my retirement fund
03/2/2022
09:01
jonwig - thanks for your views - even though they're worrying. And sorry for not including you in my shortlist of people who know what they're talking about here. I remember you from TMF days I think?
boystown
03/2/2022
08:48
...Yes. I remember when they used to have a very boring, plain and simple annual report & accounts document. Very reassuring! That changed a few years ago now.
pvb
03/2/2022
08:31
riverman - a senior bond would be subordinate to Solvency 2 capital falls. The latest S2 surplus was 142%. A run-off book tends to increase surplus, open business is more sensitive to downsides.

142% is OK, not brilliant. I seem to remember the recent presentation hinting at open book activity.

I've held CSN for several years, and have always been encouraged by the "most boring company ever" story. Recent events don't suggest selling, but I'm more wary.

jonwig
03/2/2022
08:17
riverman77 / Williamcooper104 - do you both hold? It would make me feel a lot more comfortable if the answer is 'yes'! :-)
boystown
03/2/2022
07:43
A typical corporate bond would give strong claim on a company's assets so very safe. Holders of a subordinated bond such as this could be wiped out if capital ratios fall below a certain level. So much riskier and hence the higher yield.
riverman77
03/2/2022
07:25
That's a crucial point - agreed
williamcooper104
03/2/2022
07:24
Credit spread as in the 10 year gilt is about 1.20 percent - so CSN are paying about 3.5 percentage points (or 350bps) over that A highly rated company with an A rating might may 60-120 over, a sold investment grade company but not as highly rated, say BBB might pay 150-200
williamcooper104
03/2/2022
07:19
It is a subordinated issue (tier 2 capital), so that is not expensive.
riverman77
03/2/2022
07:09
Boystown - the more risky (ie. low grade) the bond, the higher the interest rate coupon they have to offer. William says 4.75% is very high. I think I'd agree with that.

~~~~~~~~~~~~~~~~~~~~~~~~~~~~~~

CASSINI - no, "chsnr".

jonwig
03/2/2022
00:03
Next they'll change their name to 'Chsnr'...
cassini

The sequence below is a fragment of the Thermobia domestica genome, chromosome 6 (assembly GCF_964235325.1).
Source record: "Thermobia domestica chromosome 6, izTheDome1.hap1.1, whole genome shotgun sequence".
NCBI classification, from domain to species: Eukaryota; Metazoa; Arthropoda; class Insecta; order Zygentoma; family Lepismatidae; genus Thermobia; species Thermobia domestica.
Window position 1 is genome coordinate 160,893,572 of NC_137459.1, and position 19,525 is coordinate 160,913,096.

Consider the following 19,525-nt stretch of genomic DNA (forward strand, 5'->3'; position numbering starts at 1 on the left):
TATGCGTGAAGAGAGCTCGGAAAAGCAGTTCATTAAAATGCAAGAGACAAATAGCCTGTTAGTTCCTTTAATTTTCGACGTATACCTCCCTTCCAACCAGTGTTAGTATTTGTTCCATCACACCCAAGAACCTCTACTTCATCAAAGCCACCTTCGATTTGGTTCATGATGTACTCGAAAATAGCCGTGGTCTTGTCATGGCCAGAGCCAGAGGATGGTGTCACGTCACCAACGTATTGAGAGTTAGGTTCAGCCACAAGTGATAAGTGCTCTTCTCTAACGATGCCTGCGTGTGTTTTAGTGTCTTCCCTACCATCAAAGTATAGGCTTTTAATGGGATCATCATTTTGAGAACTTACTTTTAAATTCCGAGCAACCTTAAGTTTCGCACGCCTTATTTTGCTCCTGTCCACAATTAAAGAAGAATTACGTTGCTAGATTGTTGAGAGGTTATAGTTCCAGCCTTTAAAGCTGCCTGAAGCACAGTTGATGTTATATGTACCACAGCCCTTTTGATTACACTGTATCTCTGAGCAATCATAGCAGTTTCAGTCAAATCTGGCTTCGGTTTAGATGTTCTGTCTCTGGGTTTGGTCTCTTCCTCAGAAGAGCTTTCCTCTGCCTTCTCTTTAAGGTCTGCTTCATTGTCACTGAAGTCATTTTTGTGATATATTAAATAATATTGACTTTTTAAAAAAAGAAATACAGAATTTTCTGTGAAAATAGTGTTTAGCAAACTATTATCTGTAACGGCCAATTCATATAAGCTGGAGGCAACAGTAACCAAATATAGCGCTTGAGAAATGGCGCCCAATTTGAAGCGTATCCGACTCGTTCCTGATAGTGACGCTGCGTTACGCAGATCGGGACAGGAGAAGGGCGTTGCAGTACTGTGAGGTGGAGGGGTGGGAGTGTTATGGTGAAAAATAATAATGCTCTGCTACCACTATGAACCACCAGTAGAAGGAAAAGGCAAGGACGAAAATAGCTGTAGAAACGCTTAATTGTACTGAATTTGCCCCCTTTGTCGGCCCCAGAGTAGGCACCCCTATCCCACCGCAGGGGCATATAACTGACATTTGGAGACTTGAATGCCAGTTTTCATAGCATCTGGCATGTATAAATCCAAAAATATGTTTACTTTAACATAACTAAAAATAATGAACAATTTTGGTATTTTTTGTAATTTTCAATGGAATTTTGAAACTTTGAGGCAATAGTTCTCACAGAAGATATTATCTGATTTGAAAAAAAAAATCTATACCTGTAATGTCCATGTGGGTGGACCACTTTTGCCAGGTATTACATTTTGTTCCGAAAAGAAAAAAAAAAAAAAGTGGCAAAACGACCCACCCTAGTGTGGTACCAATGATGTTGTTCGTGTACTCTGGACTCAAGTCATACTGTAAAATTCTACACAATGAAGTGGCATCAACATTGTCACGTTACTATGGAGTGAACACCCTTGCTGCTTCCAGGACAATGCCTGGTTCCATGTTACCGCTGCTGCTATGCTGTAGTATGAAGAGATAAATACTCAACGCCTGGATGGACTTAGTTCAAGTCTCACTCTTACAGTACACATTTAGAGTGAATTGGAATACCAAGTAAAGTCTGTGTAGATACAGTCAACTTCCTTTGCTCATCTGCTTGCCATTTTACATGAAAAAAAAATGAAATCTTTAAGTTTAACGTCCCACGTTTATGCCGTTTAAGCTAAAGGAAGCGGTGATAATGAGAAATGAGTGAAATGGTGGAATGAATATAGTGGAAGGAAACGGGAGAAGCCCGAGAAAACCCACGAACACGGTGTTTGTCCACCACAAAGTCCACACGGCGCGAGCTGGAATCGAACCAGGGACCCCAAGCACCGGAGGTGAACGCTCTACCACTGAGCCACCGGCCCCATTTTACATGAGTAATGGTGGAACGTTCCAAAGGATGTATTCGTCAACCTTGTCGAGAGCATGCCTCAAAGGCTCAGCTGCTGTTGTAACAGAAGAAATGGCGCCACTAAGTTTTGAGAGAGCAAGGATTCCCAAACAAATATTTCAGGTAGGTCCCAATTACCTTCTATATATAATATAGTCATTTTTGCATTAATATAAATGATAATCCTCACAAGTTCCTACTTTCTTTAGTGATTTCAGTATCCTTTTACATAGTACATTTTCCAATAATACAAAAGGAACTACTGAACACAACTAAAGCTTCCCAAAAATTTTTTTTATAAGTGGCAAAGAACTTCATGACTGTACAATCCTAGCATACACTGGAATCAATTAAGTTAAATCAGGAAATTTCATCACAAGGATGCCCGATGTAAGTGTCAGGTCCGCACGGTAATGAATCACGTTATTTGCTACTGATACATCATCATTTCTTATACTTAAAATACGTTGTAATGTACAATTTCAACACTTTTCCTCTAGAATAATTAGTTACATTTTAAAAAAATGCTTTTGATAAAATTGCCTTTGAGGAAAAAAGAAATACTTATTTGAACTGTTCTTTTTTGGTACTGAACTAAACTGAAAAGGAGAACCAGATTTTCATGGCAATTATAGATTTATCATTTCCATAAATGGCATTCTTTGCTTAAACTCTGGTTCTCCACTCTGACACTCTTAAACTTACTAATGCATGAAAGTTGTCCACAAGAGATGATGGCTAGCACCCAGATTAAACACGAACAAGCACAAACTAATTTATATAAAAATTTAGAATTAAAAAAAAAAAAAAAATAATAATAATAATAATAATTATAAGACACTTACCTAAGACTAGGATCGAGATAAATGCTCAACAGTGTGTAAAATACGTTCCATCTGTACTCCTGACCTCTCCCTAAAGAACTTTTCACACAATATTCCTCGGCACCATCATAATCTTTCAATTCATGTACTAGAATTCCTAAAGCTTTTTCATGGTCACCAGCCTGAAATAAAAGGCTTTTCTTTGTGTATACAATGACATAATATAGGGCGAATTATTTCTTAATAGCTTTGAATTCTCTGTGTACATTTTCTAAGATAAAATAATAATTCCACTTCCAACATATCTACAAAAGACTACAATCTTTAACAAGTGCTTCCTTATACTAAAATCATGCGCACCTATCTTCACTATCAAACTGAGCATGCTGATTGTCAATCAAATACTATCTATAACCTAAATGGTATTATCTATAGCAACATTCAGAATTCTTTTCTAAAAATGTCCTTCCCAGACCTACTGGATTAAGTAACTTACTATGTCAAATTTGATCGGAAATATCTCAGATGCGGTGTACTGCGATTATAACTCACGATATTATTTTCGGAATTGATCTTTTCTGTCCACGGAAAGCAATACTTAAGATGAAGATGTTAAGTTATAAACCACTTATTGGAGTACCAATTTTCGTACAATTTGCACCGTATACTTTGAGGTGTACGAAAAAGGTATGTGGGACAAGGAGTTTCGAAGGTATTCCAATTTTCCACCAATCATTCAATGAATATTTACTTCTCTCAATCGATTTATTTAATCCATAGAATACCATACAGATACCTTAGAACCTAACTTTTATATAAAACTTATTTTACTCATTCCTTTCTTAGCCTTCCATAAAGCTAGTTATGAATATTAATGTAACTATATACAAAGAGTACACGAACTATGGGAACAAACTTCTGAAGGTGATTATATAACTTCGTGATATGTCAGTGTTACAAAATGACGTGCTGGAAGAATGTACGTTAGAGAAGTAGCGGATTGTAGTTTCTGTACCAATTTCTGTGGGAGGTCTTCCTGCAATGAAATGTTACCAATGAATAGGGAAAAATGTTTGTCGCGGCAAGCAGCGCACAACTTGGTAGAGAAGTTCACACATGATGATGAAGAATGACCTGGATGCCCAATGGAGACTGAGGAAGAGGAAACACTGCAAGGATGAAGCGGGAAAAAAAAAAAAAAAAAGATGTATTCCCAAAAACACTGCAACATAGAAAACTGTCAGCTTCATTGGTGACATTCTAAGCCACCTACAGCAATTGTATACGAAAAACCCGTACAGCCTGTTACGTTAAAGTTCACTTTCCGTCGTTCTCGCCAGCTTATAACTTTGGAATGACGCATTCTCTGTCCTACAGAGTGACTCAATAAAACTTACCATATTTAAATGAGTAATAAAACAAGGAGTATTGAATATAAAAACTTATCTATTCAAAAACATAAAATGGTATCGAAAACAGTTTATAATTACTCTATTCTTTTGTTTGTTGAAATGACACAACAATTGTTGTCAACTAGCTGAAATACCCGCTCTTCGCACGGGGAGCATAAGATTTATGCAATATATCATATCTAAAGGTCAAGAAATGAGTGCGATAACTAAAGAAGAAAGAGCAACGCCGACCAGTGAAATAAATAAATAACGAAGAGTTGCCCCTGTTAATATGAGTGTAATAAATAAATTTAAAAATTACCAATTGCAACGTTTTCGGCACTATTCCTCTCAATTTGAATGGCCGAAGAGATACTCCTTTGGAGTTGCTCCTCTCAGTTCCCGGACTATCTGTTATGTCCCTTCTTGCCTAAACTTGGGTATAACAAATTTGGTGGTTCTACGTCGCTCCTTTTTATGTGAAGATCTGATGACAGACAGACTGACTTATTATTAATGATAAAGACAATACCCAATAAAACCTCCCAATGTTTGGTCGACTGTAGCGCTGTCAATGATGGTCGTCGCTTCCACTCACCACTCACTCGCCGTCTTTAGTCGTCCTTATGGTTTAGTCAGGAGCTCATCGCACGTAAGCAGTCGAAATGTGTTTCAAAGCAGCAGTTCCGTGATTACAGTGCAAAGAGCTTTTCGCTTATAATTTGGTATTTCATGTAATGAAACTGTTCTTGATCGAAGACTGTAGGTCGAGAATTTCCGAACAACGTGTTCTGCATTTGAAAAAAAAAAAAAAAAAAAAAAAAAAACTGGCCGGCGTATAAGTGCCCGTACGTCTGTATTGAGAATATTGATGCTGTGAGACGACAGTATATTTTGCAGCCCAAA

02/2/2022
23:32
Recently:

1. Changed CEO to someone who is obviously more ambitious.
2. Hired a Head Of Strategy from Pheonix
3. Talked of making purchases based on "synergies"
4. Rasied funds via a bond placing

Chesnara are boring no more.

al101uk
02/2/2022
22:53
but the coupon with a credit spread of c350bps looks more sub-investment grade

I have absolutely no idea what this means, but it sounds even more worrying! But yield, ptbv and p/e all look great. Even the chart looks suitably boring for those of us seeking yield.

boystown
02/2/2022
22:36
Indeed BBB- is the lowest investment grade debt but the coupon with a credit spread of c350bps looks more sub-investment grade
williamcooper104
02/2/2022
20:54
Thanks jonwig; that's worrying - I thought CSN were a solidly boring outfit with a reasonably safe yield? But valuing life insurers for the uninitiated isn't easy.
boystown
02/2/2022
20:26
Boystown - I think an EU listing makes it easier for CSN to pass EU regulatory tests for its EU business (Solvency2, which the UK may simplify). It may see NL as the preferred place to acquire and consolidate businesses.

A bigger fact is that BBB- is, I believe, the lowest investment grade rating. That might not be so encouraging!

jonwig
02/2/2022
17:18
Chesnara PLC (LSE:CSN) has announced the pricing of its £200mln inaugural debt capital markets issue.

Proceeds from the funding are earmarked for general corporate purposes including investments and acquisitions, the company said in a statement.

The debt instruments are BBB- rated by Fitch, have a 10.5 year maturity and carry a coupon of 4.75%.

"We are delighted with the level of investor interest in Chesnara's first notes issuance,” said chief executive Steve Murray.

“The financing will be utilised primarily to provide financial flexibility and accelerate our growth strategy including the delivery of value from future acquisitions, while also underpinning, and diversifying our group's capital structure.

"The notes represent an important milestone for Chesnara in enhancing our group's financing capabilities which will leave Chesnara well positioned to pursue further growth opportunities."

dosser50
Chat Pages: Latest  93  92  91  90  89  88  87  86  85  84  83  82  Older

Your Recent History

Delayed Upgrade Clock